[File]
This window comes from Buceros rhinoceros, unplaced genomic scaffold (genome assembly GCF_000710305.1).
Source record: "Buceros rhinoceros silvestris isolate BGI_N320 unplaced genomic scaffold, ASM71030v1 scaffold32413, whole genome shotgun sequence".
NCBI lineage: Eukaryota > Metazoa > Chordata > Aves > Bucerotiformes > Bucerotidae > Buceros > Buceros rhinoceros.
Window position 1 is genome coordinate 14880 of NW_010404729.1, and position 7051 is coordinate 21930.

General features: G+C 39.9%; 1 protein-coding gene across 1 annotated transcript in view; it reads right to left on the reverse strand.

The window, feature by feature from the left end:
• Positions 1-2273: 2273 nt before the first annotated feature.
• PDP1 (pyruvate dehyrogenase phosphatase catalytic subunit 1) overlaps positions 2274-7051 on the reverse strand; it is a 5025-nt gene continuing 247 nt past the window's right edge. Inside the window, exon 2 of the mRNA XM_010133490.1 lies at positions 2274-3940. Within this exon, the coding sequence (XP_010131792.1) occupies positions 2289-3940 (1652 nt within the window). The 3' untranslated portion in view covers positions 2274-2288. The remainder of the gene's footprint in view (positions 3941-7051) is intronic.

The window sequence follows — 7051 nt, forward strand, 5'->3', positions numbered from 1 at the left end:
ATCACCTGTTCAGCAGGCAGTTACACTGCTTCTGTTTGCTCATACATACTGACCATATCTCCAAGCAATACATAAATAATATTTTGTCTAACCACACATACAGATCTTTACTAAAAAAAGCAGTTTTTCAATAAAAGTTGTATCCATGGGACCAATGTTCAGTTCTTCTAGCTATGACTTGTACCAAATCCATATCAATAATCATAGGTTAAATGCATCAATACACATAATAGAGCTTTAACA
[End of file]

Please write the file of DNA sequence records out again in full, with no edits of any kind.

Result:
This window comes from Buceros rhinoceros, unplaced genomic scaffold (genome assembly GCF_000710305.1).
Source record: "Buceros rhinoceros silvestris isolate BGI_N320 unplaced genomic scaffold, ASM71030v1 scaffold32413, whole genome shotgun sequence".
NCBI lineage: Eukaryota > Metazoa > Chordata > Aves > Bucerotiformes > Bucerotidae > Buceros > Buceros rhinoceros.
Window position 1 is genome coordinate 14880 of NW_010404729.1, and position 7051 is coordinate 21930.

General features: G+C 39.9%; 1 protein-coding gene across 1 annotated transcript in view; it reads right to left on the reverse strand.

The window, feature by feature from the left end:
• Positions 1-2273: 2273 nt before the first annotated feature.
• PDP1 (pyruvate dehyrogenase phosphatase catalytic subunit 1) overlaps positions 2274-7051 on the reverse strand; it is a 5025-nt gene continuing 247 nt past the window's right edge. Inside the window, exon 2 of the mRNA XM_010133490.1 lies at positions 2274-3940. Within this exon, the coding sequence (XP_010131792.1) occupies positions 2289-3940 (1652 nt within the window). The 3' untranslated portion in view covers positions 2274-2288. The remainder of the gene's footprint in view (positions 3941-7051) is intronic.

The window sequence follows — 7051 nt, forward strand, 5'->3', positions numbered from 1 at the left end:
ATCACCTGTTCAGCAGGCAGTTACACTGCTTCTGTTTGCTCATACATACTGACCATATCTCCAAGCAATACATAAATAATATTTTGTCTAACCACACATACAGATCTTTACTAAAAAAAGCAGTTTTTCAATAAAAGTTGTATCCATGGGACCAATGTTCAGTTCTTCTAGCTATGACTTGTACCAAATCCATATCAATAATCATAGGTTAAATGCATCAATACACATAATAGAGCTTTAACA